Because Lake Mendota made the wise decision to locate next to a major research university, far more its known about its health and inner workings than even, say, Mille Lacs.
So the researchers can say with confidence that the lake’s plummeting population of Daphnia pulicaria – identified as “the focal point of Lake Mendota’s food web management” well before spiny water flea made the scene – is clearly a consequence of its being the preferred prey of Bythotrephes.
Meanwhile, another form of Daphnia – D. Mendotae – is undergoing something of a population surge as its competitor’s declines. But it’s not as efficient at eating algae, and so the murkiness continues.
So what’s a lake-loving community to do?
Willingness to pay
The good news, I guess, is that other research has established that Madison households are willing to pay $640 apiece, on average, to restore Lake Mendota’s water clarity. The researchers figure that theoretically could yield $140 million for a cleanup plan, and somewhat voluntarily.
Unfortunately, there’s no good way to get the water fleas back out of Mendota without poisoning the whole lake, which would wipe out lots of beneficial organisms in the process.
Perhaps the most plausible alternative would be to deprive the algae of a principal nutrient – phosphorus – while leaving their primary predator in place.
The current sources of phosphorus inputs are well understood – most of it arrives in runoff from agricultural sources – and so the 71 percent reduction the paper calculates as a plausible necessity to re-establish pre-Bythotrephes clarity can also be priced. Depending on certain variables, the cost would come to somewhere between $80 million and $163.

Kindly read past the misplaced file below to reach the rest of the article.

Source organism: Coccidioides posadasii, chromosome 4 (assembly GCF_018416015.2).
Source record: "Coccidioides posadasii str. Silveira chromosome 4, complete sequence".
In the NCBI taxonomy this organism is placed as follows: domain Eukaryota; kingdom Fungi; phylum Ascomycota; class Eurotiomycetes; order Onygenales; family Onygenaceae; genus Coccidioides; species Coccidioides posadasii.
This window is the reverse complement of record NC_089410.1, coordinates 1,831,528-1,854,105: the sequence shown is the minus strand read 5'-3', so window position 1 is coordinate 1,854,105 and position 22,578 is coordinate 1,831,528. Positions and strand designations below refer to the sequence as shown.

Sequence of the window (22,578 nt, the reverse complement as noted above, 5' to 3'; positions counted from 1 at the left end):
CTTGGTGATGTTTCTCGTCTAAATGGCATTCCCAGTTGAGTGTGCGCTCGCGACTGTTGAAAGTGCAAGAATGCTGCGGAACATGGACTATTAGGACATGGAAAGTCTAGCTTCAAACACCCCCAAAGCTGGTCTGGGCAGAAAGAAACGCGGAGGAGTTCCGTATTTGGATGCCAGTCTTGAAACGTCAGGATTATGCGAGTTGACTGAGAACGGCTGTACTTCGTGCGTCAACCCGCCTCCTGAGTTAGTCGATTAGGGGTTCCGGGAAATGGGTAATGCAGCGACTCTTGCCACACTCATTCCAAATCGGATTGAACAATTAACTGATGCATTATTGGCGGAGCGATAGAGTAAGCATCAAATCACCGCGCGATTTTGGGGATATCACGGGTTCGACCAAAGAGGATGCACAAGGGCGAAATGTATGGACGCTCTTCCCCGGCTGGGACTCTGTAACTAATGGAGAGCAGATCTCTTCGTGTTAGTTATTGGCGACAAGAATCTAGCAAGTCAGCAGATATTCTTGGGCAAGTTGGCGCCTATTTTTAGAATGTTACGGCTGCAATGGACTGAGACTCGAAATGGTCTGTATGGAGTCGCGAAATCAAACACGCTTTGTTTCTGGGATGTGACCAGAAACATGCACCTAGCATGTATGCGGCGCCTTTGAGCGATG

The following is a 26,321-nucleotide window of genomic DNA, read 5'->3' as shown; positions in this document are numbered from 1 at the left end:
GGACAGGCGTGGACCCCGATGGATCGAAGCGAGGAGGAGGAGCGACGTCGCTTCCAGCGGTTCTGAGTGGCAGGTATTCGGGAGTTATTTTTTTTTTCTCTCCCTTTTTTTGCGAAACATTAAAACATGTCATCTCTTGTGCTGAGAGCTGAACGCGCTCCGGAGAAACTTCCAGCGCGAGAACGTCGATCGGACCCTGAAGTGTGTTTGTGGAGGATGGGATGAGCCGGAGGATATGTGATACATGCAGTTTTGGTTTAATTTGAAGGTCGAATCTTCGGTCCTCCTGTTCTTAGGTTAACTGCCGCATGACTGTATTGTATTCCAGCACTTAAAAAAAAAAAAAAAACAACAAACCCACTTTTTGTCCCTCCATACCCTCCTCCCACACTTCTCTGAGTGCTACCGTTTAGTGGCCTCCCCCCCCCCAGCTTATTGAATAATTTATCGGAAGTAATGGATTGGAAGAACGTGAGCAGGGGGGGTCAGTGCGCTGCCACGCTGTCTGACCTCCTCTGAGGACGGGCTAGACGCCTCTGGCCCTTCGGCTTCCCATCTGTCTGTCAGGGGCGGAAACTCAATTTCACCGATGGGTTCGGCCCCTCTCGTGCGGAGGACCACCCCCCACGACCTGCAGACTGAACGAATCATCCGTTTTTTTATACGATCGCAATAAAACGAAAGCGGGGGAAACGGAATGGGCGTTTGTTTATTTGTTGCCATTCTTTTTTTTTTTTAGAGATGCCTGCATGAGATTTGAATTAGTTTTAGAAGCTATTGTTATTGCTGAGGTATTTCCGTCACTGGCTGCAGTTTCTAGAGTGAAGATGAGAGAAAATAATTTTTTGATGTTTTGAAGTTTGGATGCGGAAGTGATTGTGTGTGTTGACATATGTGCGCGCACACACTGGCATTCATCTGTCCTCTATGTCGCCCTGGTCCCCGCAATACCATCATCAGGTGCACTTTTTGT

These are of course ballpark numbers, and the paper’s goal wasn’t to reach a set of policy options but rather to use this remarkably clear example of invasives-driven environmental degradation to get at the matter of how best to monetize such harm – an undertaking that remains even murkier than Lake Mendota.
As Walsh said in a UW News Bureau piece announcing the study, the cost to fix Lake Mendota “is a big number, but it gives us a clearer understanding of the ‘true cost’ of invasive species.”
While only a fraction of the 180 species that have entered the Great Lakes have become nuisance enough to be labeled “invasive,” their collective impact is staggering, says Walsh. “There are hundreds of billions of dollars’ worth of damages we can account for right now. If you add in invasive species’ impact on ecosystem services and look at secondary invasions, then that number is likely to be trillions,” he says.
In spite of the staggering sticker shock, Walsh sees a silver lining. Many invasive species eradication or control efforts have been deemed too expensive to entertain researching or implementing them. But, Walsh says, if the price of not fighting these invasions is as high as his study indicates, “maybe we have a much bigger budget than we thought we did.”
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The full paper, “Invasive species triggers a massive loss of ecosystem services through a trophic cascade,” can be read here, but access isn’t free unless you’re a subscriber to the Proceedings of the National Academy of Sciences.